Friday, August 07, 2009

Grammar: Clauses and phrases and commas, oh my!

As promised, today is another grammar day featuring -- commas.

Introductory causes

If using an introductory cause, you need to use a comma. Common starter words include after, although, as, because, if, since, when and while.

Because it is my turn, I'll take it now.
As if in grief, the paid mourners howled.
When I was a little girl, I was expected to be seen and not heard.

However, and you just knew there would be, if you turn these sentences around, no comma is needed because they are dependent (subordinate) clauses.

I'll take it now because it is my turn.
The paid mourners howled as if in grief.
I was expected to be seen and not heard when I was a little girl.

Turning this sentence around still requires a comma, even though it is a dependent clause, because it is an extreme contrast.

Although I have published articles, this is my first novel.

This is my first novel, although I have published articles.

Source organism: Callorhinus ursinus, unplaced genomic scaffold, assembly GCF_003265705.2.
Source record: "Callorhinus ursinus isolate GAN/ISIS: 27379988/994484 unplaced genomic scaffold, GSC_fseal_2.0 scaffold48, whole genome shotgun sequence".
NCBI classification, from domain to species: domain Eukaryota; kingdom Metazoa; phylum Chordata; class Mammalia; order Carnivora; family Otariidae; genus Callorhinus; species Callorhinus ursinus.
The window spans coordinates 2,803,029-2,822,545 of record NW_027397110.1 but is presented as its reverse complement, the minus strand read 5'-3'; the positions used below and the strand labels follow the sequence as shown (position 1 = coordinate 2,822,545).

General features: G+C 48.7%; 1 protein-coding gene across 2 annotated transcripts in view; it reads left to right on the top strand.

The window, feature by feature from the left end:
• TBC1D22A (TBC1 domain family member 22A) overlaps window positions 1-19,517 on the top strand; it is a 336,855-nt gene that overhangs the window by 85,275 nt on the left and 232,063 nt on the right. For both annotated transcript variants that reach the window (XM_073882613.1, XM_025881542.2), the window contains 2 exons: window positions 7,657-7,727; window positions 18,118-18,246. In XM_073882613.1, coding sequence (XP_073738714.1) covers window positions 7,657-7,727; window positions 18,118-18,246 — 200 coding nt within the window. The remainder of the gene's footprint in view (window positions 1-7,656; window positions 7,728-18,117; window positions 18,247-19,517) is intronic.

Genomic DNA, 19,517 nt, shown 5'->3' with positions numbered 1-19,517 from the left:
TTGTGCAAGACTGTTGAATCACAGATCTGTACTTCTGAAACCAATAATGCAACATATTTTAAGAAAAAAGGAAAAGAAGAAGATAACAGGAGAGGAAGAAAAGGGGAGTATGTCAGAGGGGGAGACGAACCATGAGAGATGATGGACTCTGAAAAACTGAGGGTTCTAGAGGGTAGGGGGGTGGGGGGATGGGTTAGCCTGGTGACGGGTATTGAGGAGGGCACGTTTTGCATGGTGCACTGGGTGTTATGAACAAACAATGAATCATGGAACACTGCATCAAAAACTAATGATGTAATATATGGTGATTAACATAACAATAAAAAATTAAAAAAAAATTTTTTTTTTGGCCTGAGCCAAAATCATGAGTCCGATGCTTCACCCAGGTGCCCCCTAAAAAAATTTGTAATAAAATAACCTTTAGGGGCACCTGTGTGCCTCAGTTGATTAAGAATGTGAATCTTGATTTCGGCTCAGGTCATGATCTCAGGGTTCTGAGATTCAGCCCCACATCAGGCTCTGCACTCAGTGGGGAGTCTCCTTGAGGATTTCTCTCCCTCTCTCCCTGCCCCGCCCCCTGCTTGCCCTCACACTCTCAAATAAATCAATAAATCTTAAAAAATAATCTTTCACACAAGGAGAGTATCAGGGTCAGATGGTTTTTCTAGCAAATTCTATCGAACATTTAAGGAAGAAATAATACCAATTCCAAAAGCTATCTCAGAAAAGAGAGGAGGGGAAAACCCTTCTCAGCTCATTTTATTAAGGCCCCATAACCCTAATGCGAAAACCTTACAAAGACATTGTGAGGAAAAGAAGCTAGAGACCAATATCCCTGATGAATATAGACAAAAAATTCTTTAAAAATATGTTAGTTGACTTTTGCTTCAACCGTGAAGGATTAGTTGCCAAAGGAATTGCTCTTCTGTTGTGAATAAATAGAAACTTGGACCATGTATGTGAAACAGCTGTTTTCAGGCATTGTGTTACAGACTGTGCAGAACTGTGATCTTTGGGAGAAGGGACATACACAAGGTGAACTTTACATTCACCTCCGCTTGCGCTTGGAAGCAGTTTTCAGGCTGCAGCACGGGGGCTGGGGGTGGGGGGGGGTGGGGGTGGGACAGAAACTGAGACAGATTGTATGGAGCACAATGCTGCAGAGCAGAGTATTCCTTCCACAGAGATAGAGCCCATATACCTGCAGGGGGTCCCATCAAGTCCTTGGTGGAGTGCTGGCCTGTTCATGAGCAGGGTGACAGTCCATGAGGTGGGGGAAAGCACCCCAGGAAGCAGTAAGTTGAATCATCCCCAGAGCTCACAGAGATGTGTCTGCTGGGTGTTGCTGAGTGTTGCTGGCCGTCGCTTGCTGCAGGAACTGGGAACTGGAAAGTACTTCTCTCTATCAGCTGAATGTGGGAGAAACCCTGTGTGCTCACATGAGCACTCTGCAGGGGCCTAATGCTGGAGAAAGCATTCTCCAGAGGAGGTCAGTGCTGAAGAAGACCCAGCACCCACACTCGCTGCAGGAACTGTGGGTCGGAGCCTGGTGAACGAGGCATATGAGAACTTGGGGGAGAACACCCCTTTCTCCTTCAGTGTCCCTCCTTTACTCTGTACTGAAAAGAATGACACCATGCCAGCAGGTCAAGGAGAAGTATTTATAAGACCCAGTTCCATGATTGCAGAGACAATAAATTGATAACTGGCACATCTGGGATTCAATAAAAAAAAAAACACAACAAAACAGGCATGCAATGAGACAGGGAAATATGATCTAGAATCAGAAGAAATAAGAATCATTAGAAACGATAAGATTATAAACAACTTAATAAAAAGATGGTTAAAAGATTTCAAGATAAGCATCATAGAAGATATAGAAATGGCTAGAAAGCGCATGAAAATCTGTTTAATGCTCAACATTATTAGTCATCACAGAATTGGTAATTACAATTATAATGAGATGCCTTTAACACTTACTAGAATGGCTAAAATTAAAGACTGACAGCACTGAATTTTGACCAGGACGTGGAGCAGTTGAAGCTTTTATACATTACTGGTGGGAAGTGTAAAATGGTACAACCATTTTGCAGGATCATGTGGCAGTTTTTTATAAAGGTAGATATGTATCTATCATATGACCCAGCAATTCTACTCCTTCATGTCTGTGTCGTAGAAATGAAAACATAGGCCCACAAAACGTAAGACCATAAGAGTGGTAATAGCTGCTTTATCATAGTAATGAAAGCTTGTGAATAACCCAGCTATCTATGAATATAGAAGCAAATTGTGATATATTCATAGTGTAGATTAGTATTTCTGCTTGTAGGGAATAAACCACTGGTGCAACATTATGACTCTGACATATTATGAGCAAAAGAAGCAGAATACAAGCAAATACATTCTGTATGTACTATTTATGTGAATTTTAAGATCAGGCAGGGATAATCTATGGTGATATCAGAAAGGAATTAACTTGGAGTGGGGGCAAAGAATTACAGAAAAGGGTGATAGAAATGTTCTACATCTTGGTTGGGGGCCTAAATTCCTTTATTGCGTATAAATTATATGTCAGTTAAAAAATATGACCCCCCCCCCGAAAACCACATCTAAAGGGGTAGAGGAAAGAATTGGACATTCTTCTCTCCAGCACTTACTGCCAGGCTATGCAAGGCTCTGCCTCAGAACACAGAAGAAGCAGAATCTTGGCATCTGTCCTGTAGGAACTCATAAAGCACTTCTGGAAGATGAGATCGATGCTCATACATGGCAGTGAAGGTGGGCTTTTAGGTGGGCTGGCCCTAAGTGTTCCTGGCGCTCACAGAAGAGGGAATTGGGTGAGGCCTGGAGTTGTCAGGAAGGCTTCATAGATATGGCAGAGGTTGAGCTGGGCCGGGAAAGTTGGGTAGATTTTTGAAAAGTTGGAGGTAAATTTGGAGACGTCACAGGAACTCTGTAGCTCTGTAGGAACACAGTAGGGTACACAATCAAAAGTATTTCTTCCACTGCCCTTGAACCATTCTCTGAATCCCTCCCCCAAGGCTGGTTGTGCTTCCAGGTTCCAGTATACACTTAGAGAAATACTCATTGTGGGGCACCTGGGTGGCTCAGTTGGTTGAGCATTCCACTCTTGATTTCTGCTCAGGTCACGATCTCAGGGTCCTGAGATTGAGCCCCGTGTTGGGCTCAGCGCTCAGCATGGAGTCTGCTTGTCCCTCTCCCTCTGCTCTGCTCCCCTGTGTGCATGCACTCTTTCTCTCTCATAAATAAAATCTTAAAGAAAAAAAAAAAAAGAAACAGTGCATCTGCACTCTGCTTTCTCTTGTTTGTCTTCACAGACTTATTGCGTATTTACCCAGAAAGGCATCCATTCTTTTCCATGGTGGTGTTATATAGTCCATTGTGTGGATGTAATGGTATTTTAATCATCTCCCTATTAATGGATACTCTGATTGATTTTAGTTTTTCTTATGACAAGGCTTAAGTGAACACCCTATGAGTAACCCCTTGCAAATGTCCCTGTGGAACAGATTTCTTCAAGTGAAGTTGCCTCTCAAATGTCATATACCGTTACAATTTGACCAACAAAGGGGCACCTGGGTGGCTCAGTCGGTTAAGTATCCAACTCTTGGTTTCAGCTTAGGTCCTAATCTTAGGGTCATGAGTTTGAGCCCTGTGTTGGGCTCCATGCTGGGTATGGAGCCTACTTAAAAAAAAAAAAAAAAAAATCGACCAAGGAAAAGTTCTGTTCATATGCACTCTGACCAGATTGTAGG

It gets confusing when you add words like subordinate, participial and infinitive phrases, absolute phrases, nonessential appositive phrases and long prepositional phrases. Sometimes it confuses me.

Having set the table, she began to eat.
To get a hug, you must be willing to give a hug.
After dinner but before supper, I'll clean the andirons.
The water pouring off his body, Colin Firth's shirt clung to his chest like a second skin.

Introductory words, like well, yes, however, and so, should be followed by a comma.

Well, my mother does call me quite a bit.
Yes, she is nosy.
However, she is excited about having a published author in the family,
So, I talk to her.

And that is it for today. Well, continue this coma-inducing comma session next week. In the meantime, enjoy the weekend and may all your grammar problems be small ones. When in doubt, check it out.

No comments: